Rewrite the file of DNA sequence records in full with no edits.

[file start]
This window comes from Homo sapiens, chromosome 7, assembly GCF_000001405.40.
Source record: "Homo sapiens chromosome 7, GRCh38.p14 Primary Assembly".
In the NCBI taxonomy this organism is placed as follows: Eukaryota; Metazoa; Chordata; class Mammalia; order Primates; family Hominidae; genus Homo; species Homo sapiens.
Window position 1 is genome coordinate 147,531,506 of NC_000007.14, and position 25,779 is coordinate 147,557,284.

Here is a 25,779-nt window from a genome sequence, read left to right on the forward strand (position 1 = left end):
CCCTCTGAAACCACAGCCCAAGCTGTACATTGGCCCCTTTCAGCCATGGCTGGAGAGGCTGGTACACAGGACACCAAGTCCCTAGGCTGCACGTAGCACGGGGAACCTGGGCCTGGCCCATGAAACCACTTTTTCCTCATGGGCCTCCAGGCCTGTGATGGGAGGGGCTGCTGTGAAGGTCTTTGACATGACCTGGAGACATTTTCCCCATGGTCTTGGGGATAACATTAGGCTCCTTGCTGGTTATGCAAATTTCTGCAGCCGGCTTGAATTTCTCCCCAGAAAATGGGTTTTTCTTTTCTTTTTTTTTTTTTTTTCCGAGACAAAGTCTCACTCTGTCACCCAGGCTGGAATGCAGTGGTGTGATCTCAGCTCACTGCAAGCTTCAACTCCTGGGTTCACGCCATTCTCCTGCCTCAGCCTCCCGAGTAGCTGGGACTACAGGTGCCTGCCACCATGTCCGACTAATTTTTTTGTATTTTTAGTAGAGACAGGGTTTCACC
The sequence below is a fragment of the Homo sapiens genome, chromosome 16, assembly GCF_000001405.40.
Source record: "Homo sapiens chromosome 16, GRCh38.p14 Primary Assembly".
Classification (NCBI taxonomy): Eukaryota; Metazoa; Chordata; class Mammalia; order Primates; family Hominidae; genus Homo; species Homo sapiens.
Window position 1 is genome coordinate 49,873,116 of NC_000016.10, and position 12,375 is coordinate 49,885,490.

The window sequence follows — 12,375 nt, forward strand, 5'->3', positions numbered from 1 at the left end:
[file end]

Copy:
This window comes from Homo sapiens, chromosome 7, assembly GCF_000001405.40.
Source record: "Homo sapiens chromosome 7, GRCh38.p14 Primary Assembly".
In the NCBI taxonomy this organism is placed as follows: Eukaryota; Metazoa; Chordata; class Mammalia; order Primates; family Hominidae; genus Homo; species Homo sapiens.
Window position 1 is genome coordinate 147,531,506 of NC_000007.14, and position 25,779 is coordinate 147,557,284.

Here is a 25,779-nt window from a genome sequence, read left to right on the forward strand (position 1 = left end):
CCCTCTGAAACCACAGCCCAAGCTGTACATTGGCCCCTTTCAGCCATGGCTGGAGAGGCTGGTACACAGGACACCAAGTCCCTAGGCTGCACGTAGCACGGGGAACCTGGGCCTGGCCCATGAAACCACTTTTTCCTCATGGGCCTCCAGGCCTGTGATGGGAGGGGCTGCTGTGAAGGTCTTTGACATGACCTGGAGACATTTTCCCCATGGTCTTGGGGATAACATTAGGCTCCTTGCTGGTTATGCAAATTTCTGCAGCCGGCTTGAATTTCTCCCCAGAAAATGGGTTTTTCTTTTCTTTTTTTTTTTTTTTTCCGAGACAAAGTCTCACTCTGTCACCCAGGCTGGAATGCAGTGGTGTGATCTCAGCTCACTGCAAGCTTCAACTCCTGGGTTCACGCCATTCTCCTGCCTCAGCCTCCCGAGTAGCTGGGACTACAGGTGCCTGCCACCATGTCCGACTAATTTTTTTGTATTTTTAGTAGAGACAGGGTTTCACC
The sequence below is a fragment of the Homo sapiens genome, chromosome 16, assembly GCF_000001405.40.
Source record: "Homo sapiens chromosome 16, GRCh38.p14 Primary Assembly".
Classification (NCBI taxonomy): Eukaryota; Metazoa; Chordata; class Mammalia; order Primates; family Hominidae; genus Homo; species Homo sapiens.
Window position 1 is genome coordinate 49,873,116 of NC_000016.10, and position 12,375 is coordinate 49,885,490.

The window sequence follows — 12,375 nt, forward strand, 5'->3', positions numbered from 1 at the left end: